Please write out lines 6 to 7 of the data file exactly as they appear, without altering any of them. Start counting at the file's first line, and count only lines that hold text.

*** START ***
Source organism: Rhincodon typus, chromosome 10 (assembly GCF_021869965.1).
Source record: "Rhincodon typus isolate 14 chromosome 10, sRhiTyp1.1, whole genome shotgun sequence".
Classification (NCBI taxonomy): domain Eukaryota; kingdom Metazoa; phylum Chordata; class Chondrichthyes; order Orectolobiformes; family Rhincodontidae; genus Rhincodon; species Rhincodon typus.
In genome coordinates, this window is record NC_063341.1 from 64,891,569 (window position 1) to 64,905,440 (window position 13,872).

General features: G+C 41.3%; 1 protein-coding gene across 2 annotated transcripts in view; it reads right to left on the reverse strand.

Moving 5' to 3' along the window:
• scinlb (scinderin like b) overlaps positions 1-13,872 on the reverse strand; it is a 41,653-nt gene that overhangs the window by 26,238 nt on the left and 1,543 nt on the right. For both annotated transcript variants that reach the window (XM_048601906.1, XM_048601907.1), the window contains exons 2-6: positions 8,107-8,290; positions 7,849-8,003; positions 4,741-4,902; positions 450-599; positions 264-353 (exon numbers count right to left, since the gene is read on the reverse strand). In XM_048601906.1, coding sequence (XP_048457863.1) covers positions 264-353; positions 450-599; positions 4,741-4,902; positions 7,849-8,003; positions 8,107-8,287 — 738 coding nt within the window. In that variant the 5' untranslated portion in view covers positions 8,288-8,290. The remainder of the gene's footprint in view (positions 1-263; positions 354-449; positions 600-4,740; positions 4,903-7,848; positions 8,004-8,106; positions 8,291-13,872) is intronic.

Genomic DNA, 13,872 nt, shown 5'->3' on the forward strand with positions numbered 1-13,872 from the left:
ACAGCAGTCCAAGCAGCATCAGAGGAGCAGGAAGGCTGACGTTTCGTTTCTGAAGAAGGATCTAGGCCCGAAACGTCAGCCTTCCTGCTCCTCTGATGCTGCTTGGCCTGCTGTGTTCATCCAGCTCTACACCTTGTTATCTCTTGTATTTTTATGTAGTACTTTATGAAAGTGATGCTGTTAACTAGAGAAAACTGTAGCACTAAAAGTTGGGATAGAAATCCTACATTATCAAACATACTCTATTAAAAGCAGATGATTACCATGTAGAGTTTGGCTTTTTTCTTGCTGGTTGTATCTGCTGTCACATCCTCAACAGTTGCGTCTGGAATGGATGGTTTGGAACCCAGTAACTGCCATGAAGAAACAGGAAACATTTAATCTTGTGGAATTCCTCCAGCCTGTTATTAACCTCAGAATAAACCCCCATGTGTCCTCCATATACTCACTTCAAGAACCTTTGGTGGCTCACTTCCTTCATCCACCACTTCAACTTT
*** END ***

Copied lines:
Moving 5' to 3' along the window:
• scinlb (scinderin like b) overlaps positions 1-13,872 on the reverse strand; it is a 41,653-nt gene that overhangs the window by 26,238 nt on the left and 1,543 nt on the right. For both annotated transcript variants that reach the window (XM_048601906.1, XM_048601907.1), the window contains exons 2-6: positions 8,107-8,290; positions 7,849-8,003; positions 4,741-4,902; positions 450-599; positions 264-353 (exon numbers count right to left, since the gene is read on the reverse strand). In XM_048601906.1, coding sequence (XP_048457863.1) covers positions 264-353; positions 450-599; positions 4,741-4,902; positions 7,849-8,003; positions 8,107-8,287 — 738 coding nt within the window. In that variant the 5' untranslated portion in view covers positions 8,288-8,290. The remainder of the gene's footprint in view (positions 1-263; positions 354-449; positions 600-4,740; positions 4,903-7,848; positions 8,004-8,106; positions 8,291-13,872) is intronic.